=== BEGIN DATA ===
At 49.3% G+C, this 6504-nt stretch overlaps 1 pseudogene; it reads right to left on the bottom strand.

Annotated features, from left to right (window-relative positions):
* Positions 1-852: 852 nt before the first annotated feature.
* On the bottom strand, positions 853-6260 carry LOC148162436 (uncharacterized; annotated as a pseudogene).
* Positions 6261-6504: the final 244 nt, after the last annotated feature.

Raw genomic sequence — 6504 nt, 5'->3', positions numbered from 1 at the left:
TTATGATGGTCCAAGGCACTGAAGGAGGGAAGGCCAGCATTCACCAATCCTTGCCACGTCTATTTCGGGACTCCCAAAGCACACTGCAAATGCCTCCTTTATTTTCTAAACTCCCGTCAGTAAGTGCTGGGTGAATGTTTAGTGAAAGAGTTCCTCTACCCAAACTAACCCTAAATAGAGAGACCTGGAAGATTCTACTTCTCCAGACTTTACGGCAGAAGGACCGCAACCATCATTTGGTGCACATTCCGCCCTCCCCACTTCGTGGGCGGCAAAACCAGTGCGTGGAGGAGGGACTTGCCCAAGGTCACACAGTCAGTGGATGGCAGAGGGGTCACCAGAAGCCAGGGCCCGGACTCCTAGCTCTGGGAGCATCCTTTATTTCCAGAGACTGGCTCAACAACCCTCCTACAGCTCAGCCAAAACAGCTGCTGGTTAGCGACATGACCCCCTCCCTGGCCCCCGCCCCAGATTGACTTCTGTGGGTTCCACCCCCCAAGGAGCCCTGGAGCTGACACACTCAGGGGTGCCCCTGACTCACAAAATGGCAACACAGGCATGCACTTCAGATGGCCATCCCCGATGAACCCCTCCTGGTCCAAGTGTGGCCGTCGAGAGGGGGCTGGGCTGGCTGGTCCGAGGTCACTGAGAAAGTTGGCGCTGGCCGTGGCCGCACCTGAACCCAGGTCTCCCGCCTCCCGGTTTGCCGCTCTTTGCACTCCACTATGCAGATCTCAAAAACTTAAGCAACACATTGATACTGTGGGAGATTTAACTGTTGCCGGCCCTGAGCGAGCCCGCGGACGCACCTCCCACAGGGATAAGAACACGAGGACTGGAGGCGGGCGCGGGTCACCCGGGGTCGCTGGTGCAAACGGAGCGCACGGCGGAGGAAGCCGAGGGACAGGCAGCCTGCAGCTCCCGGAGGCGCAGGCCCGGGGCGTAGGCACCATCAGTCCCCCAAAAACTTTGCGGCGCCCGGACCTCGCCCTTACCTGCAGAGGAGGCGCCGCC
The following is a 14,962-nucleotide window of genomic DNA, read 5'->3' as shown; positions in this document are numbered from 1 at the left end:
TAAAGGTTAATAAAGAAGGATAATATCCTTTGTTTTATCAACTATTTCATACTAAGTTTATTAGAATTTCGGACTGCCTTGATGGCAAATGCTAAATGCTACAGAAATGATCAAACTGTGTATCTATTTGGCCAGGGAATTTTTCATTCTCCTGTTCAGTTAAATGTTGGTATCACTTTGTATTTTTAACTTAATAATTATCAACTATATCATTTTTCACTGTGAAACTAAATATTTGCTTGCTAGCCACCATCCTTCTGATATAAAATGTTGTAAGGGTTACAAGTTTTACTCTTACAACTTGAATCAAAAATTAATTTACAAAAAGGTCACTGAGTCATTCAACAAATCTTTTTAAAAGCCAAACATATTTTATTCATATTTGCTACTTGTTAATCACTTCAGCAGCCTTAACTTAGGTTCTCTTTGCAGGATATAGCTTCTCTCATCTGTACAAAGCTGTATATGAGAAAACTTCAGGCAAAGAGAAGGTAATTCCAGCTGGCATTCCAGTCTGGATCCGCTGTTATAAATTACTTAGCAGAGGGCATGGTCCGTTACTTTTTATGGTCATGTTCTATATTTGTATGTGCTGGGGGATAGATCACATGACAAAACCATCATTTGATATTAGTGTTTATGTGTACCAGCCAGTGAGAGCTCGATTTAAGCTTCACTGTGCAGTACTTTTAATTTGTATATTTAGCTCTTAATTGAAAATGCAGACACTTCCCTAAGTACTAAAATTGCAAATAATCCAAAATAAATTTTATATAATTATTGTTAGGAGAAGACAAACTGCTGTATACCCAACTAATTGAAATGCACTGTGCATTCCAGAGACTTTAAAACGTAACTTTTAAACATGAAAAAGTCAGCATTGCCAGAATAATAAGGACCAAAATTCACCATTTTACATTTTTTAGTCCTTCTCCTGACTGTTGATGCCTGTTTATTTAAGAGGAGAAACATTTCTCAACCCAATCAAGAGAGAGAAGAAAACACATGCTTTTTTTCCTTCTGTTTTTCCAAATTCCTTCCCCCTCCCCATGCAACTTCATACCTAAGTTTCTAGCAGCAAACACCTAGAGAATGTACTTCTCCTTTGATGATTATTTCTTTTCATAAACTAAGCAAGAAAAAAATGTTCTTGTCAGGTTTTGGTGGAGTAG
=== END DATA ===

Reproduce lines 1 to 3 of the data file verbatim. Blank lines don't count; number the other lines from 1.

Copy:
At 49.3% G+C, this 6504-nt stretch overlaps 1 pseudogene; it reads right to left on the bottom strand.

Annotated features, from left to right (window-relative positions):
* Positions 1-852: 852 nt before the first annotated feature.